Brian R. Doak is Director of George Fox Digital, Associate Professor of Biblical Studies, and Faculty Fellow in the Honors Program at George Fox University, just outside of Portland, Oregon. He is the recipient of the Aviram Prize for archaeological research (2012) as well as the George Fox University Undergraduate Researcher of the Year (2014). He is the author of four books—Heroic Bodies in Ancient Israel (Oxford, 2019); Phoenician Aniconism in its Mediterranean and Ancient Near Eastern Contexts (SBL Press, 2015); Consider Leviathan: Narratives of Nature and the Self in Job (Fortress, 2014); The Last of the Rephaim: Conquest and Cataclysm in the Heroic Ages of Ancient Israel (Ilex Foundation/Harvard University Press, 2012)—as well as the forthcoming Ancient Israel’s Neighbors (Oxford, 2020). He is also the co-editor (with Carolina López-Ruiz) of the Oxford Handbook of the Phoenician and Punic Mediterranean (Oxford University Press, 2019). My personal website, with teaching videos, public lectures, etc. My full CV George Fox University Bio Page Weird Religion (my podcast, co-hosted with Leah Payne)
Professional Experience Acting Graduate Coordinator, Department of English, Lakehead University, 2020 Acting Assistant Dean, Faculty of Social Sciences and Humanities, Lakehead University, 2018 Associate Professor (tenured), Department of English, Lakehead University, 2010–Present Visiting Professor, Department of English and Film Studies, University of Alberta, 2008, 2009 Graduate Coordinator, Department of English, Lakehead University, 2009-12 Assistant Professor, Department of English, Lakehead University, 2007–2010 Chair of Graduate Council (equivalent to Dean of Graduate Studies), Winona State University, 2005–2007 Associate Professor (tenured), Department of English, Winona State University, 2005–2007 Assistant Professor, Department of English, Winona State University, 2001–2005 Lecturer, Department of English, University of Toronto, 2000–2001 Instructor, Division of Humanities, University of Toronto at Scarborough, 1999–2000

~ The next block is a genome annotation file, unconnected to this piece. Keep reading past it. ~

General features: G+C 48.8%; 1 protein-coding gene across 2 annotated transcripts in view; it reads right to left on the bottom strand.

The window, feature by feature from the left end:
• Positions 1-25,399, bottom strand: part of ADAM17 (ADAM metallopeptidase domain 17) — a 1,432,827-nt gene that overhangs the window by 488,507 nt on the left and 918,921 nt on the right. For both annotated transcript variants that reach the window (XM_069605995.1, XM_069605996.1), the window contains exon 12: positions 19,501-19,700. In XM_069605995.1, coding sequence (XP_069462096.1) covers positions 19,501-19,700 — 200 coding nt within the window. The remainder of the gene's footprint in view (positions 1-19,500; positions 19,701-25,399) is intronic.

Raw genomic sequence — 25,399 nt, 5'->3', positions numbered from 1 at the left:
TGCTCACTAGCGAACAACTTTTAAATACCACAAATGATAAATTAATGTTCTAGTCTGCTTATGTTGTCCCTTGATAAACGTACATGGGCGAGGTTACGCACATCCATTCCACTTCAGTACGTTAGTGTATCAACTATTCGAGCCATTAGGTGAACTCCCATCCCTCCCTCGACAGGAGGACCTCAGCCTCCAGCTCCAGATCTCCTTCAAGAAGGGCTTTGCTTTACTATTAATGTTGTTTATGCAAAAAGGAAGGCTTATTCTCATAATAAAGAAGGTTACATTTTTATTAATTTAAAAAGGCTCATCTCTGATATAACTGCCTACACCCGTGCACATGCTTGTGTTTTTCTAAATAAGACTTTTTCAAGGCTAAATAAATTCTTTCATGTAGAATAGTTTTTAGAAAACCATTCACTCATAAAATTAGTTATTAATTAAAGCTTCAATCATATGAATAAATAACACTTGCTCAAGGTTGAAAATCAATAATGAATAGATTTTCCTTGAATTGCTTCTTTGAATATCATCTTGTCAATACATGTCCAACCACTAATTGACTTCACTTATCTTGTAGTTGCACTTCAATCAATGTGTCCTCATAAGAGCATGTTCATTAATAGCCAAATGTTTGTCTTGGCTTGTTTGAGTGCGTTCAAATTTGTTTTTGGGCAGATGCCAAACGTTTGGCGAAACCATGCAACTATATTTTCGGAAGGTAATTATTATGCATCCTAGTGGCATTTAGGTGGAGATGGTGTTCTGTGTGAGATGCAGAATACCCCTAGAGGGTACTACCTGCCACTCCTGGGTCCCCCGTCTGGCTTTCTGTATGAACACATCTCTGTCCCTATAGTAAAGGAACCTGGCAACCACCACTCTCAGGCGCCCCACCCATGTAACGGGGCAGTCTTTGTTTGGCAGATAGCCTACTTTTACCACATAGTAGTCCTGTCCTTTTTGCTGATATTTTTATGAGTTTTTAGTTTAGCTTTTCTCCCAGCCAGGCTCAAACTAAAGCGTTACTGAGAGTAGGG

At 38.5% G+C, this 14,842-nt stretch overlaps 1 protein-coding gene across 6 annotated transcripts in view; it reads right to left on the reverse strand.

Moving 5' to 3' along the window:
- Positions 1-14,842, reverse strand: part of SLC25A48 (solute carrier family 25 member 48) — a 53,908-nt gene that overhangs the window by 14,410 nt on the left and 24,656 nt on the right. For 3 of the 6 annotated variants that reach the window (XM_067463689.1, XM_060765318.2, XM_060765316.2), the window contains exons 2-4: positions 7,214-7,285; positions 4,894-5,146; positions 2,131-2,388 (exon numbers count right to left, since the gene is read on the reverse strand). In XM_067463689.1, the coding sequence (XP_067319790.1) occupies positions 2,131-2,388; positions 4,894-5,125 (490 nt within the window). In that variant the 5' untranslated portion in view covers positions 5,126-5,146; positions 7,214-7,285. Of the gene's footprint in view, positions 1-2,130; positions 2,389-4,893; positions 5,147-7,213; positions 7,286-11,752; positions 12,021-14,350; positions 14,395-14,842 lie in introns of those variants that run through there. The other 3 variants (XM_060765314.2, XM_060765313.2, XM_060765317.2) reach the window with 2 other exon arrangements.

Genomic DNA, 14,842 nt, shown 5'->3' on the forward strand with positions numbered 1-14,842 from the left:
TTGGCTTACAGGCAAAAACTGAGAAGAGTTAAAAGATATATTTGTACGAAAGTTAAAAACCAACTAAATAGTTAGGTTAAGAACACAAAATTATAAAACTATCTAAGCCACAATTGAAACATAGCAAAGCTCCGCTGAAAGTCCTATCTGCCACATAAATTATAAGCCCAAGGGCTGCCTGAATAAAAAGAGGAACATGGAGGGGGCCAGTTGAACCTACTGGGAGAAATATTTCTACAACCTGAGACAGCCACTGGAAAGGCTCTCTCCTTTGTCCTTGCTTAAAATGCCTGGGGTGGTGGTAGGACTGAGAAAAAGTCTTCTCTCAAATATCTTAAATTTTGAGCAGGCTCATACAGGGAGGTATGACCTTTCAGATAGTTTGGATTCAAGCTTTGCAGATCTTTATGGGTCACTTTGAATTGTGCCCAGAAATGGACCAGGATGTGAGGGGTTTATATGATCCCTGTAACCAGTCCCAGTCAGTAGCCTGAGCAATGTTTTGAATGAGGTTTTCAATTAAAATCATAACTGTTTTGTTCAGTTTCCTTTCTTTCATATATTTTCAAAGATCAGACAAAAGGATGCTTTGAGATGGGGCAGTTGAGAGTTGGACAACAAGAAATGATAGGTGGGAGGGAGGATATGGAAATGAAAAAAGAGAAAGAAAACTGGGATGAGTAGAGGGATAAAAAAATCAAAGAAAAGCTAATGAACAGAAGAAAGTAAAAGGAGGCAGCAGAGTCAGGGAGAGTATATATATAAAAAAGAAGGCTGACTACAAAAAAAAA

Scientific Manager, Göttingen State and University Library Musicologist
Collaborating with the College of Arts and Letters at Michigan State University on the Academic Profile project.
Information Technologist and PhD candidate in Linguistics at Michigan State University
I am a historian of early modern Italy, focusing on religious and popular culture. I am currently an assistant professor of history at SUNY Cortland, and I hold a Ph.D. from Northwestern University. My first book, The Bishop’s Burden: Reforming the Catholic Church in Early Modern Italy, explores how attempts to reform the Catholic Church in the wake of the Protestant Reformation were negotiated and enacted in seventeenth-century Italy. Although the Catholic Church charged bishops with implementing significant changes, it failed to provide concrete guidance. This lack of institutional support forced bishops to build their own reform programs, which allowed for creativity as they encountered unique challenges and negotiated changes with parish clergy and communities. I am currently working on a book-length study of the control of sexual sin and crime by both Church and state in 16th-18th century Venice. In this period, both authorities increased their efforts to control the behavior of ordinary people, as part of projects of confessionalization and statebuilding. Examining trials for sins and crimes including seduction, bigamy, concubinage, sexual violence, and prostitution, allow me to hear the voices and learn about the lives of Venetians, cutting across boundaries of class, gender, age, ethnicity, and religious identity.
Project Manager for MESH Research as a joint appointment in the Michigan State University College of Arts and Letters and the MSU libraries.
Blogger, hispanicist and librarian at Hamburg State and University Library @StabiHH